• 17.
• Graphing Functions
While most of the function questions on the Math placement test involves analysis and manipulation of the functions themselves, you will sometimes be asked a question about the graph of a function. A common question of this type asks you to match a function’s graph to its definition. Understanding the next few topics will help prepare you for questions relating to functions and their graphs.   Identifying Whether a Graph is a Function For Placement test, it is important to be able to determine if a given graph is indeed a function. A foolproof way to do this is to use the vertical line test: if a vertical line intersects a graph more than once, then the graph is not a function.   The vertical line test makes sense because the definition of a function requires that any x - value have only one y - value. A vertical line has the same x -value along the entire line; if it intersects the graph more than once, then the graph has more than one y - value associated with that x - value. Using the vertical line test, check to see that the three graphs below are functions. Continued next page.
• 18.
• Graphing Function
Trigonometric functions have various domains and ranges depending on the function. Sine, for example, has the real numbers for its domain and {–1, 1} for its range. A more detailed breakdown of the domains and ranges for the various trigonometric functions can be found in the Trigonometry chapter. Some functions have limited domains and ranges that cannot be categorized simply, but are still obvious to see. By looking at the graph, you can see that the function below has domain {3, ∞} and range {–∞, –1}. A Trigonometric function graph A limited domain and range graph
• 19.
• Logarithms
Logarithms are closely related to exponents and roots. A logarithm is the power to which you must raise a given number, called the base, to equal another number. For example, log 2 8 = 3 because 2 3 = 8 . In this case , 2 is the base and 3 is the exponent. Having defined logarithms in a sentence, let’s show one symbolically. The next two equations are equivalent: log a x = b as a b = x log 10 1000 = 3 because 10 3 =1000 log 4 ¼ = 2 because (1/2) 2 = ¼ For example, log 4 16 = 2 because 4 2 = 16 and = 4. You should now be able to see why the three topics of exponents, roots, and logarithms are often linked together. Each method provides a way to isolate one of the three variables in these types of equations. In the example above, a is the base, b is the exponent, and x is the product. Finding the root, logarithm, and exponent isolates these values, respectively.
• 20.
• Operations on Logarithms
• You will rarely see a test question involving basic logarithms such as log 10 100, or log 2 4. In particular, on the logarithm questions you’ll see in the Algebra chapter, you’ll need to be able to manipulate logarithms within equations. So, you should know how to perform the basic operations on logarithms:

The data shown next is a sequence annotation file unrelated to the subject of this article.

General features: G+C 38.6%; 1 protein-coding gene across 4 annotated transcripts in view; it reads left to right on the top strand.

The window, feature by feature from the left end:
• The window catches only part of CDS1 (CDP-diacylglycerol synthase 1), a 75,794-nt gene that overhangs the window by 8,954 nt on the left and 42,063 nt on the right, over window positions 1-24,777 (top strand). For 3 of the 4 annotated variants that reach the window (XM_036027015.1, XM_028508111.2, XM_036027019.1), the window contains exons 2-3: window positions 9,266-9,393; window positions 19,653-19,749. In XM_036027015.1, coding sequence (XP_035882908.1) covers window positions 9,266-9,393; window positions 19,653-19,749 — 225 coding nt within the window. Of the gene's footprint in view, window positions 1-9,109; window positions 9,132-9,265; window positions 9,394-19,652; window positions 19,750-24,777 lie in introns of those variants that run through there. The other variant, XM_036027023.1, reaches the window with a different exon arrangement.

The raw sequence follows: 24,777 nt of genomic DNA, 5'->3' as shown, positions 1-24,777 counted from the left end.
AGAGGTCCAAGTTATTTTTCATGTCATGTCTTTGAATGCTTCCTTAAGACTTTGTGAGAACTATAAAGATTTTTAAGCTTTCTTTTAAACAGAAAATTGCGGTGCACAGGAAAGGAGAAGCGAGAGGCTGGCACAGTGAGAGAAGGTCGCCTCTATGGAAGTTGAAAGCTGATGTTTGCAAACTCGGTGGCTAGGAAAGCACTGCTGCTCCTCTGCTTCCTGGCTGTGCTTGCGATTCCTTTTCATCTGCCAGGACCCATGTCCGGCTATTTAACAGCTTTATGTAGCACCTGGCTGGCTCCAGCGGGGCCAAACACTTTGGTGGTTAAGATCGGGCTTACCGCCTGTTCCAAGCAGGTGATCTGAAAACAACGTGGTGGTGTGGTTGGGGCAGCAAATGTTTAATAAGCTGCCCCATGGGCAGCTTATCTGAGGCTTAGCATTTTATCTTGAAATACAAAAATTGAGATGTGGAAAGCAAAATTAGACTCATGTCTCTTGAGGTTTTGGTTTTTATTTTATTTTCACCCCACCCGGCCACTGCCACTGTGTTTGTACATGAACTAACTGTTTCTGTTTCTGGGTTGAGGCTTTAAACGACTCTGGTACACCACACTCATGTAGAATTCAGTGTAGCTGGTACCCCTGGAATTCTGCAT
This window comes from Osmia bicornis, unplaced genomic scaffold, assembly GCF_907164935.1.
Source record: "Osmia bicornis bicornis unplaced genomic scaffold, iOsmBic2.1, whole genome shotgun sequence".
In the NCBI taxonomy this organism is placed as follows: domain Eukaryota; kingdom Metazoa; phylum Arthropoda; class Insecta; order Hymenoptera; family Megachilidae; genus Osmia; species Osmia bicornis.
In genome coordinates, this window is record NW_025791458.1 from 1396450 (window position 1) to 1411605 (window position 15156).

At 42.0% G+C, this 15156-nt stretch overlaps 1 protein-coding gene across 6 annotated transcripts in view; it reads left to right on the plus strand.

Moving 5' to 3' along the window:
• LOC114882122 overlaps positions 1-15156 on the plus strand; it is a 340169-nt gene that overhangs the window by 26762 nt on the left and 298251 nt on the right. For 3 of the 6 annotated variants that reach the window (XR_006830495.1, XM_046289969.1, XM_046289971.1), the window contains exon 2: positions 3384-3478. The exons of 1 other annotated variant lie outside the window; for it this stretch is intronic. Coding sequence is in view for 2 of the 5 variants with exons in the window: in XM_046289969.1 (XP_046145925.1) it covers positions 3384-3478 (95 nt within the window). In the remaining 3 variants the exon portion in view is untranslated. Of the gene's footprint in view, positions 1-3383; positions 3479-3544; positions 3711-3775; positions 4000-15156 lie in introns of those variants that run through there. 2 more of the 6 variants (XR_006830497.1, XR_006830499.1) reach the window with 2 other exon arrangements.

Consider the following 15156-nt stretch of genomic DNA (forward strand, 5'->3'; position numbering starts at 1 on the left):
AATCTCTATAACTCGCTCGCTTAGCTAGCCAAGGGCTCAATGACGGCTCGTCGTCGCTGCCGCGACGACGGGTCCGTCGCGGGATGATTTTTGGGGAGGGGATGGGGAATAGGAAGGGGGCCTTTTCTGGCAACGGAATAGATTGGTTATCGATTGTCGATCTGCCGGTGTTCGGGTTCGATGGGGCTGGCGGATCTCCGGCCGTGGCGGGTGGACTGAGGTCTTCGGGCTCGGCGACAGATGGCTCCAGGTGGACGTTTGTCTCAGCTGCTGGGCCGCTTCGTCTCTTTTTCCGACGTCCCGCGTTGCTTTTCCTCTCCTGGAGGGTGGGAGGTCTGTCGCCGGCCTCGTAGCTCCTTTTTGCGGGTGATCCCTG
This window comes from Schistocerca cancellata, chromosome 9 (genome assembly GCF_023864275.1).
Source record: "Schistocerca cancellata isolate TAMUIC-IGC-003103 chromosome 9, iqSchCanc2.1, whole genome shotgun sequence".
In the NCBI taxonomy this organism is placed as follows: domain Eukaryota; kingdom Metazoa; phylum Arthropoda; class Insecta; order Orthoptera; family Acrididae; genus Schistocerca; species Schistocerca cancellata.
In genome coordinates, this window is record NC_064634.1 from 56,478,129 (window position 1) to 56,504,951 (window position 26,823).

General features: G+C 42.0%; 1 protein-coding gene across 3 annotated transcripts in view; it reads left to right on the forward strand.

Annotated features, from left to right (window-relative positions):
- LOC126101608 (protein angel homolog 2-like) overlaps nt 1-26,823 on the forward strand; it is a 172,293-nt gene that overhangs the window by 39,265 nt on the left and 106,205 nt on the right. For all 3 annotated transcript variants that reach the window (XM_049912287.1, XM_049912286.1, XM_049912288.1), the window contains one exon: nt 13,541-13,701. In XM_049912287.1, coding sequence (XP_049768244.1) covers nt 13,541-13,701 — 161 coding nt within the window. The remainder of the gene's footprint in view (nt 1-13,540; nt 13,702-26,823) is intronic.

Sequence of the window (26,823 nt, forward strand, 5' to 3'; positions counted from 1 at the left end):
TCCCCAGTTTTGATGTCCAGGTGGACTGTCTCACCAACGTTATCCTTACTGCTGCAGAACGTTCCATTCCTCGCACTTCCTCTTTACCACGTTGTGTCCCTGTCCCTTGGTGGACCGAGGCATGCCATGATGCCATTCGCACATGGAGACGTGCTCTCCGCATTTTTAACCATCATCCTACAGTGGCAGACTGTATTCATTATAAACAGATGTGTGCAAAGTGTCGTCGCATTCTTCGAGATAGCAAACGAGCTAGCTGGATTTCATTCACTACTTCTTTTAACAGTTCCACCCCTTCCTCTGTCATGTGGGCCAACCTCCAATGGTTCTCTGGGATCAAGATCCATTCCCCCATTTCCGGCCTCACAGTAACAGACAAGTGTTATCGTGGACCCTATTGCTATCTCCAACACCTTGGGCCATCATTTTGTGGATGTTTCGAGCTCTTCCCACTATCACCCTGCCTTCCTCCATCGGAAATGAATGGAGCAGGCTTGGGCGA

• The Product Rule: when logarithms of the same base are multiplied, the base remains the same, and the exponents can be added.
• log x jk= log x j +log x k { Example: log 2 4= log 2 3 +log 2 12}
•
• The Quotient Rule : when logarithms of the same base are divided, the exponents must be subtracted.
• log x (j/k)= log x j – log x k {Example: log x (1/2)= log x 1 - log x 2}
• The Power Rule: when a logarithm is raised to a power, the exponent can be brought in front and multiplied by the logarithm.
• log x c n = n X log x c {Example: log x= 4 X logx}
•
• You might have noticed how similar these rules are to those for exponents and roots. This similarity results from the fact that logarithms are just another way to express an exponent.
• 21.
• Exponential (e) and natural Log (ln)
Exponential Functions - The exponential function is a function in mathematics. The application of this function to a value x is written as exp(x) . Equivalently, this can be written in the form e x , where e is a mathematical constant, the base of the natural logarithm, which equals approximately 2.718281828. Natural Logarithms- The natural logarithm , the logarithm to the base e, where e is an irrational constant approximately equal to 2.718281828. In simple terms, the natural logarithm ( ln) of a number x is the power to which e would have to be raised to equal x — for example the natural log of e itself is 1 because e 1 = e, while the natural logarithm of 1 would be 0 , since e 0 = 1   NOTE- All the laws of the of logarithms with base 10 can be applied to all natural logarithm The relationship between exponential function a x (called the exponential function with base a ) is defined using the natural logarithms as follows:   e ln(x) = x if x>0 ln(e x ) = x.   And, a x =( e lna ) x = e x ln a Now, test your knowledge of the topics discussed by clicking on the sample test links given below.